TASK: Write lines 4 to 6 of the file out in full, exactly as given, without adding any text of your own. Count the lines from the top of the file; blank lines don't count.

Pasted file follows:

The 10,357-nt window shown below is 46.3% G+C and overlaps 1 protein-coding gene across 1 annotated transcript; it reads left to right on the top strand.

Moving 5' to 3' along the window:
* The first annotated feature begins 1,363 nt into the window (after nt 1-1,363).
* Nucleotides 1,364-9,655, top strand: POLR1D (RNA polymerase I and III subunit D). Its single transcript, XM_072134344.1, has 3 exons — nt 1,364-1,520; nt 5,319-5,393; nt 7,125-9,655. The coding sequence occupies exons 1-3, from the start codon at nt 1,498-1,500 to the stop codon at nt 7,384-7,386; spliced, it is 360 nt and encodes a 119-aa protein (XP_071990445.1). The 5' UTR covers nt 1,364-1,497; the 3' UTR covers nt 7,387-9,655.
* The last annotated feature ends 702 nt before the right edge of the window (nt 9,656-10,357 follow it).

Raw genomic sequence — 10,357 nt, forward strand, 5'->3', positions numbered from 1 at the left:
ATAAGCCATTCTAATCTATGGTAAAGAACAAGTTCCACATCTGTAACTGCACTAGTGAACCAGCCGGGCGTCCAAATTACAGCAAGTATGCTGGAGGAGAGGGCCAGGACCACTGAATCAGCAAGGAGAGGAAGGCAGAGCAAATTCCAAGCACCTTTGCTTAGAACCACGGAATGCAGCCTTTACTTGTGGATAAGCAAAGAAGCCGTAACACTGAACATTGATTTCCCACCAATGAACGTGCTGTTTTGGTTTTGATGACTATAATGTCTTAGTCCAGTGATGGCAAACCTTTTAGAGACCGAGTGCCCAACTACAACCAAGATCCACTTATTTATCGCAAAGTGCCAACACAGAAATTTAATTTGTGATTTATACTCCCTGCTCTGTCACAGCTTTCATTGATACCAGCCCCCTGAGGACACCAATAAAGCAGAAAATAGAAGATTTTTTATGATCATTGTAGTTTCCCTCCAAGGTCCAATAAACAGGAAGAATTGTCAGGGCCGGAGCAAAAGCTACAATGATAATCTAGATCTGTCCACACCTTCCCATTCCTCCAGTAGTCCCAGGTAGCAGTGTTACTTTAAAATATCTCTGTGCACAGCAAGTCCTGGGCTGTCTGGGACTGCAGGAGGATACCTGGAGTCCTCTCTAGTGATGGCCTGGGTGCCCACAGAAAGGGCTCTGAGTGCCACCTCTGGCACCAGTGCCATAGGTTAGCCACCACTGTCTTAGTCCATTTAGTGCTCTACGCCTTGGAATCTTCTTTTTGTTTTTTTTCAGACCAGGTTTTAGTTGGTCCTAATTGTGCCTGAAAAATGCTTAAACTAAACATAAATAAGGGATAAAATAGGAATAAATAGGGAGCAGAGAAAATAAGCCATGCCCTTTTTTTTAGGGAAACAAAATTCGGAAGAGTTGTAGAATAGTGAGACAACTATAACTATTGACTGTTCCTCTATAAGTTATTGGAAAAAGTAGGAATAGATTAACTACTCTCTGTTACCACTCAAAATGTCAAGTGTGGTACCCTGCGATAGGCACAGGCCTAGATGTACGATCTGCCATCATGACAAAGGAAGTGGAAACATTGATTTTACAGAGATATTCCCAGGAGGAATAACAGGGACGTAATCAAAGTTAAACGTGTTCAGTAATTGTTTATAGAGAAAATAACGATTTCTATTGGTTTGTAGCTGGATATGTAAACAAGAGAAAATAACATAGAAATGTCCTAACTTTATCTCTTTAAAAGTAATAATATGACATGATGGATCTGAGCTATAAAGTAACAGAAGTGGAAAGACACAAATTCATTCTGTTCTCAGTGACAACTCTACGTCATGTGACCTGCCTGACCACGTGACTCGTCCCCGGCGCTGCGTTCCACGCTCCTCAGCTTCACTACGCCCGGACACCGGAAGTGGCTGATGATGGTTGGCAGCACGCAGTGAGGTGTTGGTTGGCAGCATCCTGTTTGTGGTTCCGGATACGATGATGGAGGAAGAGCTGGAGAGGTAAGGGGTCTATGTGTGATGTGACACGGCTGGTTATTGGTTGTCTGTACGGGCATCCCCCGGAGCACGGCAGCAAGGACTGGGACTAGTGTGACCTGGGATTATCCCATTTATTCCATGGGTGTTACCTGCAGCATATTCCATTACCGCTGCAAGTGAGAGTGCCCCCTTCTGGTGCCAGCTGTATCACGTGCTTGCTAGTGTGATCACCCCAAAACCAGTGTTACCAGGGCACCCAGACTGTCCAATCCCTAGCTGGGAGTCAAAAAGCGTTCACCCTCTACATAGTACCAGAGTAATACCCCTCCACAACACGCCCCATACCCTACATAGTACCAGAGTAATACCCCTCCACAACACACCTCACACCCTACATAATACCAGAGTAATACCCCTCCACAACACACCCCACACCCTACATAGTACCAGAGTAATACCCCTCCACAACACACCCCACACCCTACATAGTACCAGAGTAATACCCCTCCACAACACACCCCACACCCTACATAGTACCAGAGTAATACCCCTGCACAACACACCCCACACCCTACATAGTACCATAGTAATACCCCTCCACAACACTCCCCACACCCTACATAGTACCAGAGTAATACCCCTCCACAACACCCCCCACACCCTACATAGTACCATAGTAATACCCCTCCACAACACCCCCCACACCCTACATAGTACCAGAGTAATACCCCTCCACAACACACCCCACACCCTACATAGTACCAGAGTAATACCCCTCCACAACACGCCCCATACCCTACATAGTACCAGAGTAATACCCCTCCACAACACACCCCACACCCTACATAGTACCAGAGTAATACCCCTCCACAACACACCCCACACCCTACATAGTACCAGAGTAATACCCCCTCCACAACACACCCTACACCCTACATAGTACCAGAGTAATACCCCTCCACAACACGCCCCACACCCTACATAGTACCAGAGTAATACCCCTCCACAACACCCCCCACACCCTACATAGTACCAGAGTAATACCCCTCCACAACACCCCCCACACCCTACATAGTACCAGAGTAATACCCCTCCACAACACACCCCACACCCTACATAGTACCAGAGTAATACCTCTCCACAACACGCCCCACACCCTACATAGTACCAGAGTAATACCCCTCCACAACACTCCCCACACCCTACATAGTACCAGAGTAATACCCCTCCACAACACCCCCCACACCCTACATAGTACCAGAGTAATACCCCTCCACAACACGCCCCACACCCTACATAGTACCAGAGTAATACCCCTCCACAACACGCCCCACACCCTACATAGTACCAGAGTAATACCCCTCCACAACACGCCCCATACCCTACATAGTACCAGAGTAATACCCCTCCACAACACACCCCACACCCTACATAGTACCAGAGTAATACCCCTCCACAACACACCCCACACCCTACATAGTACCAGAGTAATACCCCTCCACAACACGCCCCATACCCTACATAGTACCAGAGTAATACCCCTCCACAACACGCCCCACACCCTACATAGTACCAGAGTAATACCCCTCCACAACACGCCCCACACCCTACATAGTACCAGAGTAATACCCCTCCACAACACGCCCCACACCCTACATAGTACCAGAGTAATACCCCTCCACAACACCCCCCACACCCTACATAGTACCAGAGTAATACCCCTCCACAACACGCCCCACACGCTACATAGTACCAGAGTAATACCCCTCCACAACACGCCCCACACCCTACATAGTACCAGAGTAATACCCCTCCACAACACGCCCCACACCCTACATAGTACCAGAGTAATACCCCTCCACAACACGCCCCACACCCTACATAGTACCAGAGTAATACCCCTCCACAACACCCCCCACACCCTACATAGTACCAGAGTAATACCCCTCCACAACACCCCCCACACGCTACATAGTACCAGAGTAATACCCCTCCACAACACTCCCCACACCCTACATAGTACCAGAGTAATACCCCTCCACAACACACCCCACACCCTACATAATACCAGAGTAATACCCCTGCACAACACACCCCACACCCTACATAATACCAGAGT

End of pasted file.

* Nucleotides 1,364-9,655, top strand: POLR1D (RNA polymerase I and III subunit D). Its single transcript, XM_072134344.1, has 3 exons — nt 1,364-1,520; nt 5,319-5,393; nt 7,125-9,655. The coding sequence occupies exons 1-3, from the start codon at nt 1,498-1,500 to the stop codon at nt 7,384-7,386; spliced, it is 360 nt and encodes a 119-aa protein (XP_071990445.1). The 5' UTR covers nt 1,364-1,497; the 3' UTR covers nt 7,387-9,655.
* The last annotated feature ends 702 nt before the right edge of the window (nt 9,656-10,357 follow it).

Raw genomic sequence — 10,357 nt, forward strand, 5'->3', positions numbered from 1 at the left: